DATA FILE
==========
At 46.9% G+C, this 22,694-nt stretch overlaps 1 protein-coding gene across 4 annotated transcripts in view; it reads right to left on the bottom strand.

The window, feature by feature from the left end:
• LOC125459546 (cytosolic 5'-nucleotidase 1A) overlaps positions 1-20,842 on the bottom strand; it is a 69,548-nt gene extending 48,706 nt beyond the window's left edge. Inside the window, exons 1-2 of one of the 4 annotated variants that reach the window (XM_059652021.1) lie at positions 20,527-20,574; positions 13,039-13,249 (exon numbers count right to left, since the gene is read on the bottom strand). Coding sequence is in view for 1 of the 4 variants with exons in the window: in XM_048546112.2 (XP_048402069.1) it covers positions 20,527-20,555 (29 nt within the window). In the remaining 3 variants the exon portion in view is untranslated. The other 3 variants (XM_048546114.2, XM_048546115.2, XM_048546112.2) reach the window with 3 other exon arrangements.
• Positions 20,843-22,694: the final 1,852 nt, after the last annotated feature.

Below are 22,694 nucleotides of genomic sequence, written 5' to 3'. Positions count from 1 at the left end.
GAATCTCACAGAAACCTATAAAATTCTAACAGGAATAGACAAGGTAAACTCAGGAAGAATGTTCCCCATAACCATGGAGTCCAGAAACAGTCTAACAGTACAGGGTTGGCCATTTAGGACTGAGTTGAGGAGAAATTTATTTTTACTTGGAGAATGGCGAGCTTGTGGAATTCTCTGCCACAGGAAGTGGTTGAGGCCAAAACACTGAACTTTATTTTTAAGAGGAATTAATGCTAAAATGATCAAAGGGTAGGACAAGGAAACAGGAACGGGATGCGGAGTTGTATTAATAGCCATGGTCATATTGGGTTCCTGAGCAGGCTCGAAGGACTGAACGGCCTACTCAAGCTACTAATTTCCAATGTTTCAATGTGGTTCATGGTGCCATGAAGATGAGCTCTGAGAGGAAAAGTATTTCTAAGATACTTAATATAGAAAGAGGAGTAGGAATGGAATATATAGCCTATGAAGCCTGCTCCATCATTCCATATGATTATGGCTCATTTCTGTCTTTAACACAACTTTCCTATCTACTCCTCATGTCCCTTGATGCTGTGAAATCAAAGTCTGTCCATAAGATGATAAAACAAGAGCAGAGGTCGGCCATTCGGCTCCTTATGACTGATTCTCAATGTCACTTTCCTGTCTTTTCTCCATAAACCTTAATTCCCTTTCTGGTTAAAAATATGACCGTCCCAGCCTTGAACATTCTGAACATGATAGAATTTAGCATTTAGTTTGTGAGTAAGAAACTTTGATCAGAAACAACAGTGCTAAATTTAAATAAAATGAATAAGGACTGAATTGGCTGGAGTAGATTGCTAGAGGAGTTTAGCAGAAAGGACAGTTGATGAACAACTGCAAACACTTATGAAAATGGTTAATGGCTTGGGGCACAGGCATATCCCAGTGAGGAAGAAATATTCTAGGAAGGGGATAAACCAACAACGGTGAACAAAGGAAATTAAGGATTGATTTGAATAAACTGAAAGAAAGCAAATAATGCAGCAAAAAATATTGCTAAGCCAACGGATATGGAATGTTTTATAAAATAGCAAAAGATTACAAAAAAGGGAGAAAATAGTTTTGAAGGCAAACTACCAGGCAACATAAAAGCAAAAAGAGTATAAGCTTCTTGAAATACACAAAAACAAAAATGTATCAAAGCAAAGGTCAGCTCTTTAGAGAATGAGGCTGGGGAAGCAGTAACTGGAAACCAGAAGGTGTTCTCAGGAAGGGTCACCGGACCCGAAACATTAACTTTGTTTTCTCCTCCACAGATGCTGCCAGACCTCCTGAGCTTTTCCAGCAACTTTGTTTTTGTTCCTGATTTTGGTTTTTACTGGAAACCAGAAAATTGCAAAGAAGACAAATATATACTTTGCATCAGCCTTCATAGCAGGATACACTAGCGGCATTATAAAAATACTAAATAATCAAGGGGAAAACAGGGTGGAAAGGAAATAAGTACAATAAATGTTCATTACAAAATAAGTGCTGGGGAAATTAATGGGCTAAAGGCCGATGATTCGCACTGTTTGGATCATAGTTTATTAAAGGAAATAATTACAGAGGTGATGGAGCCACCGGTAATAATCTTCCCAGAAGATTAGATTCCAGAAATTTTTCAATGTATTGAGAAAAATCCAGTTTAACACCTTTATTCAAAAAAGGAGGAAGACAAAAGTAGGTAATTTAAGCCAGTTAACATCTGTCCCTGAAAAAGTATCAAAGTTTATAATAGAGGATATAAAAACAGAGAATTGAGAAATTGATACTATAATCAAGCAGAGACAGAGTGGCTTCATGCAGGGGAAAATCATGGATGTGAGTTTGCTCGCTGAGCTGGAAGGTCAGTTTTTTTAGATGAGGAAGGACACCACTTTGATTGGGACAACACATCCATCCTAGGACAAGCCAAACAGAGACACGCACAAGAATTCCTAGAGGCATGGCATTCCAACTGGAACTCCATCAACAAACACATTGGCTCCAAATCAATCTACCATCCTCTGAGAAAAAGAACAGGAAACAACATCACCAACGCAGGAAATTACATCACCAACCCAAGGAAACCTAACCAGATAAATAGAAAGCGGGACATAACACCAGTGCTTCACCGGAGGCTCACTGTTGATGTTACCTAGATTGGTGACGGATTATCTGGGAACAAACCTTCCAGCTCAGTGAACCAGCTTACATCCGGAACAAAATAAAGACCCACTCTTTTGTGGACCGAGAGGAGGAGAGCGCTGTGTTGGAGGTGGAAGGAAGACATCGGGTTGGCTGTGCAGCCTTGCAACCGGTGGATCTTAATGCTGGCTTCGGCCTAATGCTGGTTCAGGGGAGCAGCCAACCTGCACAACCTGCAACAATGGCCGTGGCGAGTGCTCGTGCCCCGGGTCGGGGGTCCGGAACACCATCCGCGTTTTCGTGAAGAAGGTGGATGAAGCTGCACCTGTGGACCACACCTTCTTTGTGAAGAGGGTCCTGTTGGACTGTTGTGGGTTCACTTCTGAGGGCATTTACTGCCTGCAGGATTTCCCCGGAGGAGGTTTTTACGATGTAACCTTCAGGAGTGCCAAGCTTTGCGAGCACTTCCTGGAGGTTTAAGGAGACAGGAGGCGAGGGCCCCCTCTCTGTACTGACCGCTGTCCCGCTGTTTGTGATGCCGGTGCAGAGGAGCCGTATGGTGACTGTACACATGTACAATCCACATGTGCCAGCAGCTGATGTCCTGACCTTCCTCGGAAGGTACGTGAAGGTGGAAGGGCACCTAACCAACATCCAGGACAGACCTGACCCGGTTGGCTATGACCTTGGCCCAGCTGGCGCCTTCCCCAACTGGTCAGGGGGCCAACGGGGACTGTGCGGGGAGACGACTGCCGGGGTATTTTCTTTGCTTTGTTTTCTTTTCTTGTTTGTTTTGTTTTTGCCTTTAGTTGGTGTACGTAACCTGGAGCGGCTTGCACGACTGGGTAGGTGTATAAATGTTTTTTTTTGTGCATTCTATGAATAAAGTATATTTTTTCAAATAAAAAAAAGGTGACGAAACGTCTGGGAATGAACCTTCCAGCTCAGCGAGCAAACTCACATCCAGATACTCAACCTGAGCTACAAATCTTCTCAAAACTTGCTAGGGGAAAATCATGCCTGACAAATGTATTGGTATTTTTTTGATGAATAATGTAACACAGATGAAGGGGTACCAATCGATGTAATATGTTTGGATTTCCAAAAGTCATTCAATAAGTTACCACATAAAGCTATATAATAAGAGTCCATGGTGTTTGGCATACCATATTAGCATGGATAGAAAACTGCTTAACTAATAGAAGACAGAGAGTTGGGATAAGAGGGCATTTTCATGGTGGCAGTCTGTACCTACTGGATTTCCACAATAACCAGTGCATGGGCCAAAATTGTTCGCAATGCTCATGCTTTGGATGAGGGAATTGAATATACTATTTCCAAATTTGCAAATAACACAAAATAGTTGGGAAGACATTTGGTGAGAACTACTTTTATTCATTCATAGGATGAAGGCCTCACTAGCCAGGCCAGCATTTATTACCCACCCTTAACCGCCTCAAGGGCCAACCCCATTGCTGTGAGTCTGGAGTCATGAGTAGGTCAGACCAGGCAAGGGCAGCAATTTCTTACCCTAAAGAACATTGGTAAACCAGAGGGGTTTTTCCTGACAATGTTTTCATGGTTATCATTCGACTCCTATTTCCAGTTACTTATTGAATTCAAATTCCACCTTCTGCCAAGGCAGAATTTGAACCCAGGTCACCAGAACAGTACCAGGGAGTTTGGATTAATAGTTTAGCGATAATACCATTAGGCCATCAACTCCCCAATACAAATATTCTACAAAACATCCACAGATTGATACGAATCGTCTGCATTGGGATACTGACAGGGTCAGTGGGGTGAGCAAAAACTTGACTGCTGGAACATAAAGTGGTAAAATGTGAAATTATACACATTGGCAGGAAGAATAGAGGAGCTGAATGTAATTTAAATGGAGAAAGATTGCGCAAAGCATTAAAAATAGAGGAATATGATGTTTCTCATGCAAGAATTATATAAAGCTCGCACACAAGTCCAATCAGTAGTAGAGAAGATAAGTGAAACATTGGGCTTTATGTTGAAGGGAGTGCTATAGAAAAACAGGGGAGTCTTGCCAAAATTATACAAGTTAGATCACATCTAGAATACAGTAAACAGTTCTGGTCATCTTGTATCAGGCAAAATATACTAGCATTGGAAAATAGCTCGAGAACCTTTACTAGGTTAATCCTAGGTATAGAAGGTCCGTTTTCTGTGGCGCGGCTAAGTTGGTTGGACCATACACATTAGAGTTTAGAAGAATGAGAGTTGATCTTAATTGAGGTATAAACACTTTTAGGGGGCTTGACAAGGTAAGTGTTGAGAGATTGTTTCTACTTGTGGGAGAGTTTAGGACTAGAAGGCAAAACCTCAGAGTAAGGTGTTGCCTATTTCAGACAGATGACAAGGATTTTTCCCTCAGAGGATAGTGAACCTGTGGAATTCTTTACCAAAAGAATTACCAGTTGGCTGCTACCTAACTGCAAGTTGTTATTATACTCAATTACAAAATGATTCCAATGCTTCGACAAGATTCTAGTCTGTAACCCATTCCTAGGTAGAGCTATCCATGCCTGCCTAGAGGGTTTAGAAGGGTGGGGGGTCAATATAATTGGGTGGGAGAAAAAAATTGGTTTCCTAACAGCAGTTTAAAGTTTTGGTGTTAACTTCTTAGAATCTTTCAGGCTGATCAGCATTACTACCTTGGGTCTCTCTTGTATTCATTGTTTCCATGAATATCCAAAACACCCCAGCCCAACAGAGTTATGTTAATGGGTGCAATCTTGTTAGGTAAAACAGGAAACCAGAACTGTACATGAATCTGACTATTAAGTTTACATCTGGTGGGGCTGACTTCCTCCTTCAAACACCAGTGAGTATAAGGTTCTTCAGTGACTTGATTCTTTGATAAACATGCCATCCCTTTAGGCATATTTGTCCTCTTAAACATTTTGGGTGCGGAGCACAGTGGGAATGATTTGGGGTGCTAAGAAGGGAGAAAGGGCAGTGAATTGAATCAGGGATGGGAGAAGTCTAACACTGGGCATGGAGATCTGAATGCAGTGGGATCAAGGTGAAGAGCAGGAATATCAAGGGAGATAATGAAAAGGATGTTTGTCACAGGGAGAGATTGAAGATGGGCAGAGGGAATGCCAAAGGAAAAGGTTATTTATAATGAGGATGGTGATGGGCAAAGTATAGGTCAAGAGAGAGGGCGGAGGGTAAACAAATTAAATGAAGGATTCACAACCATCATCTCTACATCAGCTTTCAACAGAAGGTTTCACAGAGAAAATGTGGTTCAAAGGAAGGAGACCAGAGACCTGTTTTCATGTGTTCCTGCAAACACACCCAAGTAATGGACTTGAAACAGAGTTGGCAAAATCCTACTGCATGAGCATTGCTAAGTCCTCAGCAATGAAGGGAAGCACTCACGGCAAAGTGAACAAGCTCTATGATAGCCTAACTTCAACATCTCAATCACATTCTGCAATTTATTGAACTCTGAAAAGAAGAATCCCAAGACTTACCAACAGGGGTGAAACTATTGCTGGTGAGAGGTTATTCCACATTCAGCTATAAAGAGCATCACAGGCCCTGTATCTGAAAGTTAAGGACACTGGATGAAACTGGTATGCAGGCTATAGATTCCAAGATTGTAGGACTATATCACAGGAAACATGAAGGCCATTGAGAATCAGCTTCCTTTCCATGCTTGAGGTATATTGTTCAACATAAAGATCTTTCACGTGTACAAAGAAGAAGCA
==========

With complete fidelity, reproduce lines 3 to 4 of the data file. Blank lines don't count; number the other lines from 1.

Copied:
• LOC125459546 (cytosolic 5'-nucleotidase 1A) overlaps positions 1-20,842 on the bottom strand; it is a 69,548-nt gene extending 48,706 nt beyond the window's left edge. Inside the window, exons 1-2 of one of the 4 annotated variants that reach the window (XM_059652021.1) lie at positions 20,527-20,574; positions 13,039-13,249 (exon numbers count right to left, since the gene is read on the bottom strand). Coding sequence is in view for 1 of the 4 variants with exons in the window: in XM_048546112.2 (XP_048402069.1) it covers positions 20,527-20,555 (29 nt within the window). In the remaining 3 variants the exon portion in view is untranslated. The other 3 variants (XM_048546114.2, XM_048546115.2, XM_048546112.2) reach the window with 3 other exon arrangements.
• Positions 20,843-22,694: the final 1,852 nt, after the last annotated feature.